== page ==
I just opened up google and typed in the words “why is” and the third thing that came up for me was “why is statistics so hard?” Although I can’t answer that actual question, it got me thinking about some of the tougher subjects that we work hard to explain to our friends and colleagues in the selection field; one of those subjects is...scoring!
Here is my attempt to explain one of our common scoring methods, the modified compensatory approach, and why it is appropriate.
Different Approaches for Scoring Your Hiring Assessment
What is the modified compensatory approach?
- The modified compensatory approach is used to help establish minimally acceptable scores on our assessments.
- It is a combination of the “multiple hurdle approach” and the “compensatory approach.”
What is the multiple hurdle approach?
This approach requires a candidate to pass each step in the process before moving on to the next step. Failure at one step will result in disqualification from the process.
An example of this approach could be that a candidate must first pass a phone screen to move onto an online assessment. Then they must pass the online assessment in order to move on to the interview. If the candidate then passes the interview they can be hired for the job.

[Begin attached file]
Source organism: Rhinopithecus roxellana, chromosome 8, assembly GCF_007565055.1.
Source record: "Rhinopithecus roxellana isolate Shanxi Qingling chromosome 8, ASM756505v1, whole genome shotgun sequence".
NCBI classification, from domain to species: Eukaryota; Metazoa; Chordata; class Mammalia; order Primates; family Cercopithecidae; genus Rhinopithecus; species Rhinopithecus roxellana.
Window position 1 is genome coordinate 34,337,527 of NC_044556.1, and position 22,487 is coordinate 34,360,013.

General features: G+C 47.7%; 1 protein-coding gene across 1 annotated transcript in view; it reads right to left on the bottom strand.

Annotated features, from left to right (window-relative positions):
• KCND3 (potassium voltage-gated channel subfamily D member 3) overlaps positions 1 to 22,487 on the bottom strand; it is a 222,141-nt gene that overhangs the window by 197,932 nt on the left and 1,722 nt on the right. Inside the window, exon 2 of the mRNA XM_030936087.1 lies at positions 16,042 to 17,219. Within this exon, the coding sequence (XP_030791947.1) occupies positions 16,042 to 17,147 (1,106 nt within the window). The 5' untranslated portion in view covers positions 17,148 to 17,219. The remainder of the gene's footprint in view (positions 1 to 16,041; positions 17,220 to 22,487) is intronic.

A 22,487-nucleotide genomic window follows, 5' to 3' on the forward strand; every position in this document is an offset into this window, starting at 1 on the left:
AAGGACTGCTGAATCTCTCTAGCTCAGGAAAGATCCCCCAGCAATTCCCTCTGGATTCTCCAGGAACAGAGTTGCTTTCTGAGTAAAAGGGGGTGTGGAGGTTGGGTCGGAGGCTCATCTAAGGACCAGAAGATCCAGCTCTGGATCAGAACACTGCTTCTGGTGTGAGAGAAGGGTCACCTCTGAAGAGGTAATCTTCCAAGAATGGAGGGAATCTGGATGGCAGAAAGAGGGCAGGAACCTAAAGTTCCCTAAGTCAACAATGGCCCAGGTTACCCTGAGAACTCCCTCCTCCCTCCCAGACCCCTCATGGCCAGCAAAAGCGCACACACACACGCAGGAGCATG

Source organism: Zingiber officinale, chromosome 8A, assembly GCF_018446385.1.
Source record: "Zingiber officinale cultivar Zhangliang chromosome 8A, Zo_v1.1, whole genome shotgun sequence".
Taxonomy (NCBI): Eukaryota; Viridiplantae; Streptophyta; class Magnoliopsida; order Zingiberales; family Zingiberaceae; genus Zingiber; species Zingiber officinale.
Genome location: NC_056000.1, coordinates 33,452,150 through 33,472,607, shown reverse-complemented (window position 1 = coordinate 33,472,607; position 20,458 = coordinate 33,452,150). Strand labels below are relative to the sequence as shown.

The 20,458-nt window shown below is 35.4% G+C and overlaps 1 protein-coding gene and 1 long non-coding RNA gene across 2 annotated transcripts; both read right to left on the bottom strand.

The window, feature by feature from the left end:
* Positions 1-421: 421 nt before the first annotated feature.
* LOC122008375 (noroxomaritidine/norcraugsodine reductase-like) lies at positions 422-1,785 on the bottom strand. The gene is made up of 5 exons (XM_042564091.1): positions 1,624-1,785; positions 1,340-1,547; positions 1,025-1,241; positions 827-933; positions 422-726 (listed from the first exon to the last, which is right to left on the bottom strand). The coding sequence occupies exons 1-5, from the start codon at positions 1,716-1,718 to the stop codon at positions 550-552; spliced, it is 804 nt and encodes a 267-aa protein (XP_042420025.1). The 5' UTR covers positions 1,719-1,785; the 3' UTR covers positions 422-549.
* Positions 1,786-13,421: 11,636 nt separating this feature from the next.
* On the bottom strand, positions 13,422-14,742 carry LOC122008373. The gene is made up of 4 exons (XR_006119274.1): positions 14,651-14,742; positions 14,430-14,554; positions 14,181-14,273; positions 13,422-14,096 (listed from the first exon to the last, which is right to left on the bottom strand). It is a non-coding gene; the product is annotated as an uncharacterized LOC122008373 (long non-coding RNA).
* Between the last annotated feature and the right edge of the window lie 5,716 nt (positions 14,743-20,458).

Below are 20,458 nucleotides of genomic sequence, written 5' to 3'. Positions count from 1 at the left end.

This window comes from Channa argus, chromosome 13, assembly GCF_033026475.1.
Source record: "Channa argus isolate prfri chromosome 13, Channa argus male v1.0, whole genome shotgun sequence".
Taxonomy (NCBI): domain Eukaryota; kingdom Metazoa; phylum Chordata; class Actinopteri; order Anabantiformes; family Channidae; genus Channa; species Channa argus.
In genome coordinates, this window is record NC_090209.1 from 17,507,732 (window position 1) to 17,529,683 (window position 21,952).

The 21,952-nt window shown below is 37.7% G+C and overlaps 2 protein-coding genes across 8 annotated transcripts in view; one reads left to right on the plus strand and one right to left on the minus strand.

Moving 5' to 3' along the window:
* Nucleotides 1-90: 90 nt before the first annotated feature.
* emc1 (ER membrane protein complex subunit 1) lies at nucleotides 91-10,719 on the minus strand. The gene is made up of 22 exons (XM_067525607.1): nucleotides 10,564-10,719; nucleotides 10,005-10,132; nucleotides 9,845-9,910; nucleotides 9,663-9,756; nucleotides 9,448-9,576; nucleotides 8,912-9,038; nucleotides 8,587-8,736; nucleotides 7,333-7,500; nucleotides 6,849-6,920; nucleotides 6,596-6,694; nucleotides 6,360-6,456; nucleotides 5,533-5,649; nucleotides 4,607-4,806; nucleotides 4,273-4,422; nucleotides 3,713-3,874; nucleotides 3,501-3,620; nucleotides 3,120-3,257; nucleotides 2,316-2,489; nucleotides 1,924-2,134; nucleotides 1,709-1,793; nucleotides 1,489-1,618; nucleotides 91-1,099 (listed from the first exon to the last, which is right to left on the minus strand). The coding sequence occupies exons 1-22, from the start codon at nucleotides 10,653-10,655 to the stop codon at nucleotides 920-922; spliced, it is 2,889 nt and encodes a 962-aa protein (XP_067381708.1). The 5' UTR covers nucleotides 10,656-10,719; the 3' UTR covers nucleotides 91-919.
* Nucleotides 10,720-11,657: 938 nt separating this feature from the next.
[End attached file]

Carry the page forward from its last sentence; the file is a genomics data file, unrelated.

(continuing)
What is the compensatory approach?
This approach involves administering all assessments to the candidate. Scores on these assessments are then combined to form an overall score. This allows some of the candidate’s strengths to “compensate” for their weaknesses.
An example of this approach could be that the candidate completes a phone screen, an online assessment, and then an interview. Let’s say the candidate does poorly on the online assessment; however, they do exceedingly well in the interview. The compensatory approach would allow for the candidate's interview scores to compensate for their online assessment scores and potentially still be hired.
You might also like: 10 Reasons to Keep Using Employee Assessments in 2020
Putting It All Together
The modified compensatory approach uses an overall composite score cutoff as well as sets minimums for each competency. Meaning you have to meet an overall standard on an assessment, but you also have to do minimally well on each competency.
Benefits to the Modified Compensatory Approach
This approach allows an organization to set minimum standards on a competency as well as allow the candidate to compensate in some areas with their strengths. It also helps ensure that candidates can compensate for their week areas, but only to a point. Meaning, organizations are not required to hire someone that has low safety standards just because they have really high scores on problem solving. Basically this approach is the best of both scoring approach worlds!